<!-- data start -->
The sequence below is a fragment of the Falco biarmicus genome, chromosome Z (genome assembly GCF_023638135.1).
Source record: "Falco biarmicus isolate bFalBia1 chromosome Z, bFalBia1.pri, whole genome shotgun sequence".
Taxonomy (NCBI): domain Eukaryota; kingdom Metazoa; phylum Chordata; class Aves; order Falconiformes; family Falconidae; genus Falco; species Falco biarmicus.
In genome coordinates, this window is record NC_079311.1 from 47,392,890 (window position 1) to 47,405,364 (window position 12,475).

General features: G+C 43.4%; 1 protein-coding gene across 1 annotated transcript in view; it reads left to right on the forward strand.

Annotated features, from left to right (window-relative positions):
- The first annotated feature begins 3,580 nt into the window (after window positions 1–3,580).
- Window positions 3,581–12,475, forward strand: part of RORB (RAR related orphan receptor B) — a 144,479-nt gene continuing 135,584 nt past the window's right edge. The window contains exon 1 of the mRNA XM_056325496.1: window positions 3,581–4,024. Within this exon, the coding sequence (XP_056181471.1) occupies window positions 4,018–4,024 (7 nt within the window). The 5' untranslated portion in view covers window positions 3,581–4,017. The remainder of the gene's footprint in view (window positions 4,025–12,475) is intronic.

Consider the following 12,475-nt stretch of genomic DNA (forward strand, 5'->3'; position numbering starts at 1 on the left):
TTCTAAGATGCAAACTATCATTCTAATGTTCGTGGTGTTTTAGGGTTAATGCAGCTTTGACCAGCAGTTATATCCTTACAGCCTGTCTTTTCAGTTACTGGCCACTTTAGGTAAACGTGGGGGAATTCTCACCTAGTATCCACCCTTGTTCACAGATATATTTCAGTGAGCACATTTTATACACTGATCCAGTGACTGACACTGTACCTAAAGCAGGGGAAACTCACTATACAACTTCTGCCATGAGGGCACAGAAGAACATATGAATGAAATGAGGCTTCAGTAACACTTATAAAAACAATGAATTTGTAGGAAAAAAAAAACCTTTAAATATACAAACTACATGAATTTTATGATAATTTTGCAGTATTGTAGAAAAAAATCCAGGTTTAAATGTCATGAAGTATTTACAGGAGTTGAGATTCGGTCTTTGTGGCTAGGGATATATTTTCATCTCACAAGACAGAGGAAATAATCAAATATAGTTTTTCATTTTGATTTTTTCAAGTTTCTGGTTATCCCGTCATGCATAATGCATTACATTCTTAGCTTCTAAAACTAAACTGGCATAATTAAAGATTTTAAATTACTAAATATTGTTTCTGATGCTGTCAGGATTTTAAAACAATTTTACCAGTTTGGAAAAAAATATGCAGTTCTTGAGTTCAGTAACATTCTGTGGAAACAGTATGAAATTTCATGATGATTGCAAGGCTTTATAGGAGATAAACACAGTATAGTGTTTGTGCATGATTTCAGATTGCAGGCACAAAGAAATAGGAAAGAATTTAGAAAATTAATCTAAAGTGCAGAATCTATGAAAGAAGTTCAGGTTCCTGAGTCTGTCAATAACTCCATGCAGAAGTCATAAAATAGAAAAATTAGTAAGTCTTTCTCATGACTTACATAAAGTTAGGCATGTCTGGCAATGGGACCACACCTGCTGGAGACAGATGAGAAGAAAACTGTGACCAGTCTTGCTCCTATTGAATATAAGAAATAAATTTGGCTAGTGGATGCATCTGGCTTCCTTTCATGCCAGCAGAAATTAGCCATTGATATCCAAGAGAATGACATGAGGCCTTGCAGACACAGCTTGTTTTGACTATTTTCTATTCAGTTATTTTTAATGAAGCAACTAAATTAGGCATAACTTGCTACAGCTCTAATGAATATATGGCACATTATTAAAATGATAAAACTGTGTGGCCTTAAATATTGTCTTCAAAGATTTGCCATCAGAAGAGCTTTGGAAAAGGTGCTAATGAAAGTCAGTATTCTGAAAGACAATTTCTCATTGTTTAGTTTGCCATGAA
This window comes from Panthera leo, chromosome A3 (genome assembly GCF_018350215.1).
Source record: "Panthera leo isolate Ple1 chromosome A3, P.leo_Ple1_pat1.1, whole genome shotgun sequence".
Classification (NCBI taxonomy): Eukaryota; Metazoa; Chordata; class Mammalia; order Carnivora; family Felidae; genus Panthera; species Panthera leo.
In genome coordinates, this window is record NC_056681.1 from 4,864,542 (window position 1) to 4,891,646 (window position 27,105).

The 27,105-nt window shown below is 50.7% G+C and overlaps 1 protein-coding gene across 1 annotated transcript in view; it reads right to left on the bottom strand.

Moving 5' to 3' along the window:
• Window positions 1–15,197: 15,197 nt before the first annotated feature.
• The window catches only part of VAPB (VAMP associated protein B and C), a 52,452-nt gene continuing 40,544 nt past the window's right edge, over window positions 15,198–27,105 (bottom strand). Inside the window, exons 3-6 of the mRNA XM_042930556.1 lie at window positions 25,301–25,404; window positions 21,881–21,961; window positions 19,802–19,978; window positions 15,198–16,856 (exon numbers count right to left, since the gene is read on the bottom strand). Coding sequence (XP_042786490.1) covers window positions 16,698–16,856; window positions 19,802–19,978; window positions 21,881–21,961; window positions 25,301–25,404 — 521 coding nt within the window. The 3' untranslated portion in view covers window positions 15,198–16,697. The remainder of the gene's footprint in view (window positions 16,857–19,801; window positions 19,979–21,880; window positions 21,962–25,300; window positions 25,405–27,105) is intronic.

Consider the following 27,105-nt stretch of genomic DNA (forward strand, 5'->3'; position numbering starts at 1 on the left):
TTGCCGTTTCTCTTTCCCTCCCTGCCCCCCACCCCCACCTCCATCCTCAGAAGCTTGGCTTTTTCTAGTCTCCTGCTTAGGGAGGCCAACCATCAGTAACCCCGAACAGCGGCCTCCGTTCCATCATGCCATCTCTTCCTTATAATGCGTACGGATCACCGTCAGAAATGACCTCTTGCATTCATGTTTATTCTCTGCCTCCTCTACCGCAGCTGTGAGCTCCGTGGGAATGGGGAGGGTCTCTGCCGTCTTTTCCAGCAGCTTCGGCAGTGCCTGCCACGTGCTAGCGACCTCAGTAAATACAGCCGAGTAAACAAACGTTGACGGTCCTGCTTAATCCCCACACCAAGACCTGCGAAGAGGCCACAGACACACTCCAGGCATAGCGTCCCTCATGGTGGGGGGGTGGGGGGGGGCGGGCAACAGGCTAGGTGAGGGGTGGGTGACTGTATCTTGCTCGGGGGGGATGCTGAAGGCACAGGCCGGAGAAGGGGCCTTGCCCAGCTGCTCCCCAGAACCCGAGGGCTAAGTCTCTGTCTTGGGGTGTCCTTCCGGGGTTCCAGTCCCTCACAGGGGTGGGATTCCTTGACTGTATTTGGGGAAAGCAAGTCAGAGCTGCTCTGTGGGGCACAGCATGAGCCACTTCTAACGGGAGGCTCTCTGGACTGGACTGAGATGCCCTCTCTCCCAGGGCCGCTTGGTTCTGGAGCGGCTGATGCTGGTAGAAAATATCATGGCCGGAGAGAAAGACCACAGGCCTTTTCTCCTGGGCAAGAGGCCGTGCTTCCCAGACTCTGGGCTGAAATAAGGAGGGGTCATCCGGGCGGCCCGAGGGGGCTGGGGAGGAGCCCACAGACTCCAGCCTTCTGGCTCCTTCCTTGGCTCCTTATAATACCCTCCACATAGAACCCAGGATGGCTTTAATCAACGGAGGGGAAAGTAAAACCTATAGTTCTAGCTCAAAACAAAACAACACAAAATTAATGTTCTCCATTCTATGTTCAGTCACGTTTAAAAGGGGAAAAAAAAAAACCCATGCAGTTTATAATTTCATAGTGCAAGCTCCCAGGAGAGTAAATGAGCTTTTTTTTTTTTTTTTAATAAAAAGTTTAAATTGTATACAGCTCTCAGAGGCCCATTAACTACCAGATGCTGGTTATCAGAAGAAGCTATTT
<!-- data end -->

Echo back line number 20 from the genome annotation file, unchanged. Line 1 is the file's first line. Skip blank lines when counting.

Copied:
TTGCCGTTTCTCTTTCCCTCCCTGCCCCCCACCCCCACCTCCATCCTCAGAAGCTTGGCTTTTTCTAGTCTCCTGCTTAGGGAGGCCAACCATCAGTAACCCCGAACAGCGGCCTCCGTTCCATCATGCCATCTCTTCCTTATAATGCGTACGGATCACCGTCAGAAATGACCTCTTGCATTCATGTTTATTCTCTGCCTCCTCTACCGCAGCTGTGAGCTCCGTGGGAATGGGGAGGGTCTCTGCCGTCTTTTCCAGCAGCTTCGGCAGTGCCTGCCACGTGCTAGCGACCTCAGTAAATACAGCCGAGTAAACAAACGTTGACGGTCCTGCTTAATCCCCACACCAAGACCTGCGAAGAGGCCACAGACACACTCCAGGCATAGCGTCCCTCATGGTGGGGGGGTGGGGGGGGGCGGGCAACAGGCTAGGTGAGGGGTGGGTGACTGTATCTTGCTCGGGGGGGATGCTGAAGGCACAGGCCGGAGAAGGGGCCTTGCCCAGCTGCTCCCCAGAACCCGAGGGCTAAGTCTCTGTCTTGGGGTGTCCTTCCGGGGTTCCAGTCCCTCACAGGGGTGGGATTCCTTGACTGTATTTGGGGAAAGCAAGTCAGAGCTGCTCTGTGGGGCACAGCATGAGCCACTTCTAACGGGAGGCTCTCTGGACTGGACTGAGATGCCCTCTCTCCCAGGGCCGCTTGGTTCTGGAGCGGCTGATGCTGGTAGAAAATATCATGGCCGGAGAGAAAGACCACAGGCCTTTTCTCCTGGGCAAGAGGCCGTGCTTCCCAGACTCTGGGCTGAAATAAGGAGGGGTCATCCGGGCGGCCCGAGGGGGCTGGGGAGGAGCCCACAGACTCCAGCCTTCTGGCTCCTTCCTTGGCTCCTTATAATACCCTCCACATAGAACCCAGGATGGCTTTAATCAACGGAGGGGAAAGTAAAACCTATAGTTCTAGCTCAAAACAAAACAACACAAAATTAATGTTCTCCATTCTATGTTCAGTCACGTTTAAAAGGGGAAAAAAAAAAACCCATGCAGTTTATAATTTCATAGTGCAAGCTCCCAGGAGAGTAAATGAGCTTTTTTTTTTTTTTTTAATAAAAAGTTTAAATTGTATACAGCTCTCAGAGGCCCATTAACTACCAGATGCTGGTTATCAGAAGAAGCTATTT